World Bulletin/News Desk
At least 45 people were killed and dozens of others were injured when two explosions shook a Turkish town on Saturday near the border with Syria.
The blasts, which were 15 minutes apart, raised fears that Syria's brutal civil war violence was crossing into its neighbor.
One of the car bombs exploded outside the city hall while the other went off outside the post office in the town of Reyhanlı, a main hub for Syrian refugees and opposition activity in Turkey's Hatay province, just across the border.
The death toll rose throughout the day as many of the injured were critically wounded.
A third, small blast caused panic in the town hours after twin car bombs, but local reporters said it appeared to have been caused by a car engine or building boiler room.
Images showed people frantically carrying victims through the rubble-strewn streets to safety. Deputy Prime Minister Bülent Arınç linked the blasts that killed at least 45 and injured more than 100 to Syria. There was no immediate information on the identities or nationalities of the victims. "We know that the Syrian refugees have become a target of the Syrian regime," he said. "Reyhanlı was not chosen by coincidence."
"Our thoughts are that their mukhabarat (Syrian intelligence agency) and armed organizations are the usual suspects in planning and the carrying out of such devilish plans," he said.
Arinç said Turkey would "do whatever is necessary" if proven that Syria is behind the attack.
The Cihan news agency said the military began deploying huge number of air and ground military reinforcements to Reyhanlı on the Syrian border after the blasts.
In Reyhanlı, smoke poured from charred ruins after the blasts outside administrative buildings.
"My children were so scared because it reminded them of the bombings when we were in Aleppo. God help us," said one refugee, a mother of three who gave her name as Kolsum.
Tensions ran high in the district after the blast with locals reportedly attacking Syrian-plated cars and Syrian refugees. Tensions have already been high in the district for a couple of weeks. Recently, Syrian youths got into a fight with Turkish youths in Reyhanlı, which hosts a large number of Syrian refugees. Following the fight, the Turkish group carried Turkish flags around the city and protested the presence of the Syrians.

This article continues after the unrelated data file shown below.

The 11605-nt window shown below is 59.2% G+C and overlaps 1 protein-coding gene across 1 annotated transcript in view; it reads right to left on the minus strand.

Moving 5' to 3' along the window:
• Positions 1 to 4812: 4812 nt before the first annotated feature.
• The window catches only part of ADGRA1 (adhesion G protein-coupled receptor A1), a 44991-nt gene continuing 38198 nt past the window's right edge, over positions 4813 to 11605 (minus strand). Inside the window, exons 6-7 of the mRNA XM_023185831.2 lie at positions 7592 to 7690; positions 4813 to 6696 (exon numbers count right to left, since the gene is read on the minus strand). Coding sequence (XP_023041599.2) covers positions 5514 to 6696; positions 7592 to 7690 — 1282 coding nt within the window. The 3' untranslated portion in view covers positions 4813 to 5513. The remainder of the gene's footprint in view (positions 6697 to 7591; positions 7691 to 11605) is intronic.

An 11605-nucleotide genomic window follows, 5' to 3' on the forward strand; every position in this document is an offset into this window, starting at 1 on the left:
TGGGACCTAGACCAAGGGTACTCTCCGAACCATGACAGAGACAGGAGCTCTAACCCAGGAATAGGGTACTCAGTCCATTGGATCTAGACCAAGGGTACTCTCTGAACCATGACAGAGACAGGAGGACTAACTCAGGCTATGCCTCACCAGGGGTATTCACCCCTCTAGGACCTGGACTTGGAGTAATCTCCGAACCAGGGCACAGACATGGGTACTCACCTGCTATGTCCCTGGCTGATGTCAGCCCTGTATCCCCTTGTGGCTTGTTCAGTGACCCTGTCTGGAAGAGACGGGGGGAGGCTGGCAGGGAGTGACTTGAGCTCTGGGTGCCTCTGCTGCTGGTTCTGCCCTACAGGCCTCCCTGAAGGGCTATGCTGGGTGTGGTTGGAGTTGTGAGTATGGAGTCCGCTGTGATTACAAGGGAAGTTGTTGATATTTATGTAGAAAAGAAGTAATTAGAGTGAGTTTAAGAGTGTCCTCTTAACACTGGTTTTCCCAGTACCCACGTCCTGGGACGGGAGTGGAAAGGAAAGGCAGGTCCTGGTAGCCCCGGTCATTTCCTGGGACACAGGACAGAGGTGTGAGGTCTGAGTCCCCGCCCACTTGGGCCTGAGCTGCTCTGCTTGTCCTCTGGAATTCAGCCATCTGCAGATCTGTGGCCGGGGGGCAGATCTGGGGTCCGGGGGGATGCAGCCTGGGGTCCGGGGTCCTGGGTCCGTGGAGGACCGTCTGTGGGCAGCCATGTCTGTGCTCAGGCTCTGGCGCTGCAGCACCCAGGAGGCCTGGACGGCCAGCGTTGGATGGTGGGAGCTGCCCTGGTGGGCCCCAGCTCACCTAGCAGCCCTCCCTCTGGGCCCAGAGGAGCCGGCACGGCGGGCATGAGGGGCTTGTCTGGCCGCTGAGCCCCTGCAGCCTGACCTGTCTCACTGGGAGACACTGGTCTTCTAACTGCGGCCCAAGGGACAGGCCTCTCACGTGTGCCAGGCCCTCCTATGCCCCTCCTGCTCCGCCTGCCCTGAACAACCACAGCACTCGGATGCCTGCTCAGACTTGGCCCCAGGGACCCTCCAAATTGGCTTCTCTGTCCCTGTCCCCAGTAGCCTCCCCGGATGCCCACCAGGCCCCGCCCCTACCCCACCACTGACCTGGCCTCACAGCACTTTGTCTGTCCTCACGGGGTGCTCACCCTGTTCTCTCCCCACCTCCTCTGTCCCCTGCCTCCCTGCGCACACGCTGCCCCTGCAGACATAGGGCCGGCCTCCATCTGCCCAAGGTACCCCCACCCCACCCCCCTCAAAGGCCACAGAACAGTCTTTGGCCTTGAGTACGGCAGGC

Foreign Minister Ahmet Davutoğlu vowed from Berlin that Turkey would act. "Those who for whatever reason attempt to bring the external chaos into our country will get a response," he said. Davutoğlu called the incident an act of “provocation,” saying “there may be some powers who want to sabotage peace in Turkey.”
In initial comments, Prime Minister Recep Tayyip Erdoğan condemned the attack.
“I would like to send a message to my brothers in Reyhanlı. We have recently launched a settlement process [to address the conflict in the southeast] and those who cannot digest this new period and the atmosphere of freedom in our country can be involved in such attacks."
"Another sensitive issue is that Hatay province (where the explosions occurred) is on the border with Syria, these actions may have been taken to provoke those sensitivities," he said.
Erdoğan said this week that Turkey would support a US-enforced no-fly zone in Syria and warned that Damascus crossed President Barack Obama's "red line" on chemical weapons use long ago.
A no-fly zone to prohibit Syrian military aircraft from hitting rebel targets has been mentioned by American lawmakers as one option the United States could use to pressure Assad.
Erdoğan is due to meet Obama in Washington on May 16.
Turkish President Abdullah Gül warned citizens against provocations after the deadly Reyhanlı blasts while opposition parties urged the government to review its Syria policies.
Violence has spilled over the border before.
In February, a minibus blew up at a border crossing near Reyhanlı, killing 14 people and wounding dozens more.
The Syrian opposition said one of its delegations appeared to have been the target of that attack, but there has been no confirmation of this from the Turkish authorities.
In October, five Turkish civilians were killed in Akçakale when a mortar bomb fired from Syria landed on their house, prompting Turkey to fire back across the frontier.
Turkey is sheltering more than 300,000 Syrians, most of them in camps along the 900-km (560-mile) frontier, and is struggling to keep up with the influx.
RELATED TO AL-MUKHABARAT
Turkish Deputy Prime Minister Besir Atalay stated that the works related to the perpetrators of the Reyhanli blasts were about to be completed, and those who have conducted the blasts were related to al-Mukhabarat, a pro-Syrian administration organization.
"Their license plates have been detected. The atrocious incident is not related to Syrian refugees or the Syrian opposition," added Atalay.Last Mod: 12 Mayıs 2013, 09:44